A DEVELOPER plans to build 121 new homes on the old Travis Perkins site at the Ty Glas Business Park in Llanishen.
Malvern Drive Ltd have submitted plans for the construction of 112 affordable apartments and a terrace of three-bedroom houses. A number of the apartments will be for over-55s.
Llanishen councillor, Phil Bale, supports the plan. “There is a chronic shortage of Council homes and other types of affordable housing in Llanishen and elsewhere in northern Cardiff and attempts to meet this huge housing need should be welcomed,” he said.
However, Cllr Bale believes that local infrastructure could be improved as more people move in to the area.
“I have raised concerns about recent reductions in the frequency of Cardiff Bus’ 86 service and the need for any new roof space to be designed to be seagull resistant due to potential noise pollution issues,” he said.
Since the site was granted outline planning permission in May 2015, the number 86 Cardiff Bus service – the only bus which directly services the new developments at Ty Glas – has had its frequency cut to one every 90 minutes from one every hour.
This particularly affects elderly and disabled residents, who say that the train service from Ty Glas is an expensive option and instead rely on their free bus passes.
Helen Drane lives in the block of flats next to the proposed site. “There are two trains an hour, two carriages long. Any trains before 9:30am or after 4:30pm are impossible to get either on or a seat on. Likewise, the buses are too often full by the time they get to Morrisons heading into town.”
Transport shortfalls in the area are the main reasons for objections among Llanishen residents.
Dr Mairian Thomas lives in Pentland Close, a new housing estate opposite the Travis Perkins site, and objects due to concerns about the current levels of traffic along Malvern Drive from resident and commuter parking. She thinks the site should be turned into a car park for the train station.
“I have raised issues with the local councillor about the unsafe excessive volume of traffic on Ashbourne Way. Despite a notification that double yellow lines would be instated months ago, this is yet to happen,” said Dr Thomas.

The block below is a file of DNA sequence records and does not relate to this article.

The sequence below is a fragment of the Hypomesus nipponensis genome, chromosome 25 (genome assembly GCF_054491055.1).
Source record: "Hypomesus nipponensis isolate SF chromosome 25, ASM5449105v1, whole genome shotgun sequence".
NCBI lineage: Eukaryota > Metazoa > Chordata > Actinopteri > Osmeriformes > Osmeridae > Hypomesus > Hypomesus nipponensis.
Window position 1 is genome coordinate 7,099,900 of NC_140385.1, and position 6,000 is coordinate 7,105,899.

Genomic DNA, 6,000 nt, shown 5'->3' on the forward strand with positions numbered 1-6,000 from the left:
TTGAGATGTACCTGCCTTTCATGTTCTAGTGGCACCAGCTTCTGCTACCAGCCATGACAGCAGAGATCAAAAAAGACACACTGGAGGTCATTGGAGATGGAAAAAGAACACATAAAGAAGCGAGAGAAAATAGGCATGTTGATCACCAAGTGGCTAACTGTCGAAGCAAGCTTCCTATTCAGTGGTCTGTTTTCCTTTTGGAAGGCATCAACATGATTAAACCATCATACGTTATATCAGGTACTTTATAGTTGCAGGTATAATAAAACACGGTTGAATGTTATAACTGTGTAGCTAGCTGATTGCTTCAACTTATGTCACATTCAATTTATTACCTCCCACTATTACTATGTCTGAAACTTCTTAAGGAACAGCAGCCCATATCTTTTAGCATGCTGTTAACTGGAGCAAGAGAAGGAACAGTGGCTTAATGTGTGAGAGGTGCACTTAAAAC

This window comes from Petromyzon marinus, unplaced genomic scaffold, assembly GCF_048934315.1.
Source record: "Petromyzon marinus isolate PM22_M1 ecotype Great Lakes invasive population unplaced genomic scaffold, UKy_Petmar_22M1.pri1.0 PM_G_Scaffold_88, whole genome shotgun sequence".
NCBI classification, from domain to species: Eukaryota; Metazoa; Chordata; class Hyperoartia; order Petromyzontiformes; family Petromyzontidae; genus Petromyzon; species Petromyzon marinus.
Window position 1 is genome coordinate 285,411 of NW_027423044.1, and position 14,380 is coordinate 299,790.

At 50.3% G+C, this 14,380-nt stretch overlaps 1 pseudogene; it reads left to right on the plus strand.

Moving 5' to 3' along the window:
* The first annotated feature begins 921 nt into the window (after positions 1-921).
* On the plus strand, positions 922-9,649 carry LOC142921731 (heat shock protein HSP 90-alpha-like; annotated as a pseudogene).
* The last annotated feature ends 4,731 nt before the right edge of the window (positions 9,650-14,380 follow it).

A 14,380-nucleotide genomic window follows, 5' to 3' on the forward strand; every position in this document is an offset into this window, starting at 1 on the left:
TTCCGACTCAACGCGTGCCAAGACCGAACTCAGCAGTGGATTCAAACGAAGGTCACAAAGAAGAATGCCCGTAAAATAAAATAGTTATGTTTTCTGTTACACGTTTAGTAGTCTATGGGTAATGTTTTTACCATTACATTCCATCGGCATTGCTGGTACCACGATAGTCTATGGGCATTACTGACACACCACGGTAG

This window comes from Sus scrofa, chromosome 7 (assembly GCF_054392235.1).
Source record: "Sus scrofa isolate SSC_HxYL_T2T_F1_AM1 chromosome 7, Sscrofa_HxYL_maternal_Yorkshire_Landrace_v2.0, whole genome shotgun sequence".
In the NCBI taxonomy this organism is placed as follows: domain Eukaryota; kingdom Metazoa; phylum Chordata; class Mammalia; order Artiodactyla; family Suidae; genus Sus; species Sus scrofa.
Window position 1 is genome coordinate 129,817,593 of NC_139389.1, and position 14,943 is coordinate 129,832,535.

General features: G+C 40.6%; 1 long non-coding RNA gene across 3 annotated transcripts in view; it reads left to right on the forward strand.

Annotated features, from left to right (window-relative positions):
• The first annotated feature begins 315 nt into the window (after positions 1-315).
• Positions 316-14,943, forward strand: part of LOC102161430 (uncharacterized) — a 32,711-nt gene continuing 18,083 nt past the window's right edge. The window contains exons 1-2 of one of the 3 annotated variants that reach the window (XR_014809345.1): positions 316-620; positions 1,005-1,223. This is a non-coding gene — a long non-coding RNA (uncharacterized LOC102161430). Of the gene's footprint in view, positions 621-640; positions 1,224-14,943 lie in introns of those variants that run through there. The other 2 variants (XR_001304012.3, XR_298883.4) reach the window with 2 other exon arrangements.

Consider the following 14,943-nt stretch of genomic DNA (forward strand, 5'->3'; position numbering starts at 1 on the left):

Another resident of Pentland Close, Thomas Mumford, said: “I purchased this property partly due to the quiet road in front. I would have reconsidered buying in this area had I known the bollards would be removed (see here) combined with the introduction of an entrance to multiple properties.”
Conservative councillor for Llanishen, Thomas Parkhill, told The Cardiffian that he approves of the development of the brownfield site in principle but would like to see the submitted plans amended to offer more parking.
Jodie Nicholls lives in the area with her two young children. “We already take our lives into our hands crossing the roads around that area due to the inconsiderate parking by businesses in the area,” she said.
The proposed development will be built with only 39 car parking spaces. The planning statement considers this to “appropriately meet Linc’s needs and reflects the tenure and occupancy profile of the units.” Cycle parking for 72 bikes will also be provided.
The lack of parking has caused some raised eyebrows in the area. The site was granted outline planning permission in 2014 which at the time proposed 96 homes, with 71 associated car parking spaces.
“I cannot believe any one could consider building 121 properties and only provide 39 spaces. Where will people park and their visitors park?” asked Llanishen resident Margaret Murphy.
She points to another new development off Caerphilly Road which proposes 73 car parking spaces for 52 homes.
Another site across the road from Travis Perkins, known as Chiltern Close, has outline planning permission, granted in 2013, for 70 new homes and 70 parking spaces. The latest 2017 submission proposes 70 homes and 46 spaces.